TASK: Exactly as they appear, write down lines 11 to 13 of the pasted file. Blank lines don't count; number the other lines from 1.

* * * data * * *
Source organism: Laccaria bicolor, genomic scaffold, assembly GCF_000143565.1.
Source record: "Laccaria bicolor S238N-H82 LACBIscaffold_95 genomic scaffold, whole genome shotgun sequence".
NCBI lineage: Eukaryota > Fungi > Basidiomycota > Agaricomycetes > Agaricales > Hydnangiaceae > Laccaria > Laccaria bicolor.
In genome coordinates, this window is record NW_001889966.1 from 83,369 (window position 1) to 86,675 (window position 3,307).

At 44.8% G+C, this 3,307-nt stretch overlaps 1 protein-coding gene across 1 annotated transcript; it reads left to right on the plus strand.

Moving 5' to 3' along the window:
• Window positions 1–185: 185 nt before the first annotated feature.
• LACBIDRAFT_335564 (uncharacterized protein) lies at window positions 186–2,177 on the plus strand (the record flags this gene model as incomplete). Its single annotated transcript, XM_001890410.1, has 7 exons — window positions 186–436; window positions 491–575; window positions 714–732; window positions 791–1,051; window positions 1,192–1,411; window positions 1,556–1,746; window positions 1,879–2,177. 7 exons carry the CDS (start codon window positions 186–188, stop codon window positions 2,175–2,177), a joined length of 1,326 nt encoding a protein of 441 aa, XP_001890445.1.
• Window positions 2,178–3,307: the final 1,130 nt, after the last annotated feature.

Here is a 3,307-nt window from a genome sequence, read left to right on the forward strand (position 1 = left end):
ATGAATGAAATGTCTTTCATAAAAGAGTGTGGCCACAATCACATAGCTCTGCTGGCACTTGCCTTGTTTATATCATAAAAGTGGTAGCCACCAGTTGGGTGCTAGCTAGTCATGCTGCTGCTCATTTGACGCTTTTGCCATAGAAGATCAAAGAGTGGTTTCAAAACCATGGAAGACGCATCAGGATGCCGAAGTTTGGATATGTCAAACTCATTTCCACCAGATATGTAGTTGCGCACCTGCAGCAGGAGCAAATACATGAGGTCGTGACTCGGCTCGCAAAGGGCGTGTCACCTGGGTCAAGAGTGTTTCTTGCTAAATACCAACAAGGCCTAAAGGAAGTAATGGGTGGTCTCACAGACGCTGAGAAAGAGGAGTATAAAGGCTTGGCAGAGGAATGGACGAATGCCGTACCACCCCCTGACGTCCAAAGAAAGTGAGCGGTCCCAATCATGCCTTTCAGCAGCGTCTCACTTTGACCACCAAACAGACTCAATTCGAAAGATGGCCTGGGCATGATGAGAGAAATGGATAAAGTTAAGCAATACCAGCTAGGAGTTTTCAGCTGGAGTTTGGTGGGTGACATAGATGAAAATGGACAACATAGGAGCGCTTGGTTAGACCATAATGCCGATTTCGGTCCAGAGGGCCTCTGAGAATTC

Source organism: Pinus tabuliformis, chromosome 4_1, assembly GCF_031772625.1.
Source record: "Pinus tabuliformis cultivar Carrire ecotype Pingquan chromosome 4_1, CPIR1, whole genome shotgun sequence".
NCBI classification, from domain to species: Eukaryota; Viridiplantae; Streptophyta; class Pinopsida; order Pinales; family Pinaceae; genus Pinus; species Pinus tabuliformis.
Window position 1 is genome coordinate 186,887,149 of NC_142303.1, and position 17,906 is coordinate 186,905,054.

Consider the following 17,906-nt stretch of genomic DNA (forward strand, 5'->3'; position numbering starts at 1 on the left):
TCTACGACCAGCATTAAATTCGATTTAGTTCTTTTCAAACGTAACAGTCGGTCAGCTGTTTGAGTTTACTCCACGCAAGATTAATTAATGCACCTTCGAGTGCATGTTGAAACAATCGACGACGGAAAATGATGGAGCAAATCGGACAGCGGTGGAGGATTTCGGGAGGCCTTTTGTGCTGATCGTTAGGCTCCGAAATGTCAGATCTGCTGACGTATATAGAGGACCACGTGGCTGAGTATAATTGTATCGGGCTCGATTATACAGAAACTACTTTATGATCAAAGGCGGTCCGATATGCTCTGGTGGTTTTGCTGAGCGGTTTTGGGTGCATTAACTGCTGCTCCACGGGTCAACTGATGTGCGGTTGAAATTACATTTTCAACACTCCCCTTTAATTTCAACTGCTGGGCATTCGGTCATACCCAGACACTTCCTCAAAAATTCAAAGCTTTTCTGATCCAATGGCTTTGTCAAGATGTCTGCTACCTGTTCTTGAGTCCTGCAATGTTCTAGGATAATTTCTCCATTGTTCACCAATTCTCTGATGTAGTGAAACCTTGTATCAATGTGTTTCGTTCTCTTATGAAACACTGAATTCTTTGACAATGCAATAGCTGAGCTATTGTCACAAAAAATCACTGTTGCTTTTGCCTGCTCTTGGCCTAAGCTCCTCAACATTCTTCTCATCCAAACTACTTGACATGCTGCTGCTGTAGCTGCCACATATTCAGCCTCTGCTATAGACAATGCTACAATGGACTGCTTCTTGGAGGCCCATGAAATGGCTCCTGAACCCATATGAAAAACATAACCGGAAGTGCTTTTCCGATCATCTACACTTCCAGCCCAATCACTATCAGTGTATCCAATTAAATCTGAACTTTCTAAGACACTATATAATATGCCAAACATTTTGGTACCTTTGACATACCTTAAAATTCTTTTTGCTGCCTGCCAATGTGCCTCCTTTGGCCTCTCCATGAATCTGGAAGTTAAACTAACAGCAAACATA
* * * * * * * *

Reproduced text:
ATGAATGAAATGTCTTTCATAAAAGAGTGTGGCCACAATCACATAGCTCTGCTGGCACTTGCCTTGTTTATATCATAAAAGTGGTAGCCACCAGTTGGGTGCTAGCTAGTCATGCTGCTGCTCATTTGACGCTTTTGCCATAGAAGATCAAAGAGTGGTTTCAAAACCATGGAAGACGCATCAGGATGCCGAAGTTTGGATATGTCAAACTCATTTCCACCAGATATGTAGTTGCGCACCTGCAGCAGGAGCAAATACATGAGGTCGTGACTCGGCTCGCAAAGGGCGTGTCACCTGGGTCAAGAGTGTTTCTTGCTAAATACCAACAAGGCCTAAAGGAAGTAATGGGTGGTCTCACAGACGCTGAGAAAGAGGAGTATAAAGGCTTGGCAGAGGAATGGACGAATGCCGTACCACCCCCTGACGTCCAAAGAAAGTGAGCGGTCCCAATCATGCCTTTCAGCAGCGTCTCACTTTGACCACCAAACAGACTCAATTCGAAAGATGGCCTGGGCATGATGAGAGAAATGGATAAAGTTAAGCAATACCAGCTAGGAGTTTTCAGCTGGAGTTTGGTGGGTGACATAGATGAAAATGGACAACATAGGAGCGCTTGGTTAGACCATAATGCCGATTTCGGTCCAGAGGGCCTCTGAGAATTC

Source organism: Pinus tabuliformis, chromosome 4_1, assembly GCF_031772625.1.
Source record: "Pinus tabuliformis cultivar Carrire ecotype Pingquan chromosome 4_1, CPIR1, whole genome shotgun sequence".